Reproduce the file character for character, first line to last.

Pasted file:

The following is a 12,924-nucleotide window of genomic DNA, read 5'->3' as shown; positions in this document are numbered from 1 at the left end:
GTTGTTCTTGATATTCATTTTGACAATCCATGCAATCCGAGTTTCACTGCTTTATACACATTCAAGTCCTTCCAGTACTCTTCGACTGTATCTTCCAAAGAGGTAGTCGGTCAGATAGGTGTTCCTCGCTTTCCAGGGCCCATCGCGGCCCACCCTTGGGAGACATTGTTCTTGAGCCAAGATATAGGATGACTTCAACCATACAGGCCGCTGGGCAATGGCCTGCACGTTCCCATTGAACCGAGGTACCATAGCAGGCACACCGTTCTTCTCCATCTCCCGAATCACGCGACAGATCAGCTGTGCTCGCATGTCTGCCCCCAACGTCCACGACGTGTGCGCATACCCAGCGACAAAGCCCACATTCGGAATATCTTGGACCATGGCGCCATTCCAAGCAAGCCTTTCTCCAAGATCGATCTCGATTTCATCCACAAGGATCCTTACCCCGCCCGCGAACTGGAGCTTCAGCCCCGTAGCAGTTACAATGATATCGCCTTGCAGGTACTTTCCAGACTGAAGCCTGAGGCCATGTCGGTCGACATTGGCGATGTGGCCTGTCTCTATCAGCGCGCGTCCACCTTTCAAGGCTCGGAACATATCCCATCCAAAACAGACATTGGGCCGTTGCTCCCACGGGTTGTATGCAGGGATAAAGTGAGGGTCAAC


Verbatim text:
The following is a 12,924-nucleotide window of genomic DNA, read 5'->3' as shown; positions in this document are numbered from 1 at the left end:
GTTGTTCTTGATATTCATTTTGACAATCCATGCAATCCGAGTTTCACTGCTTTATACACATTCAAGTCCTTCCAGTACTCTTCGACTGTATCTTCCAAAGAGGTAGTCGGTCAGATAGGTGTTCCTCGCTTTCCAGGGCCCATCGCGGCCCACCCTTGGGAGACATTGTTCTTGAGCCAAGATATAGGATGACTTCAACCATACAGGCCGCTGGGCAATGGCCTGCACGTTCCCATTGAACCGAGGTACCATAGCAGGCACACCGTTCTTCTCCATCTCCCGAATCACGCGACAGATCAGCTGTGCTCGCATGTCTGCCCCCAACGTCCACGACGTGTGCGCATACCCAGCGACAAAGCCCACATTCGGAATATCTTGGACCATGGCGCCATTCCAAGCAAGCCTTTCTCCAAGATCGATCTCGATTTCATCCACAAGGATCCTTACCCCGCCCGCGAACTGGAGCTTCAGCCCCGTAGCAGTTACAATGATATCGCCTTGCAGGTACTTTCCAGACTGAAGCCTGAGGCCATGTCGGTCGACATTGGCGATGTGGCCTGTCTCTATCAGCGCGCGTCCACCTTTCAAGGCTCGGAACATATCCCATCCAAAACAGACATTGGGCCGTTGCTCCCACGGGTTGTATGCAGGGATAAAGTGAGGGTCAAC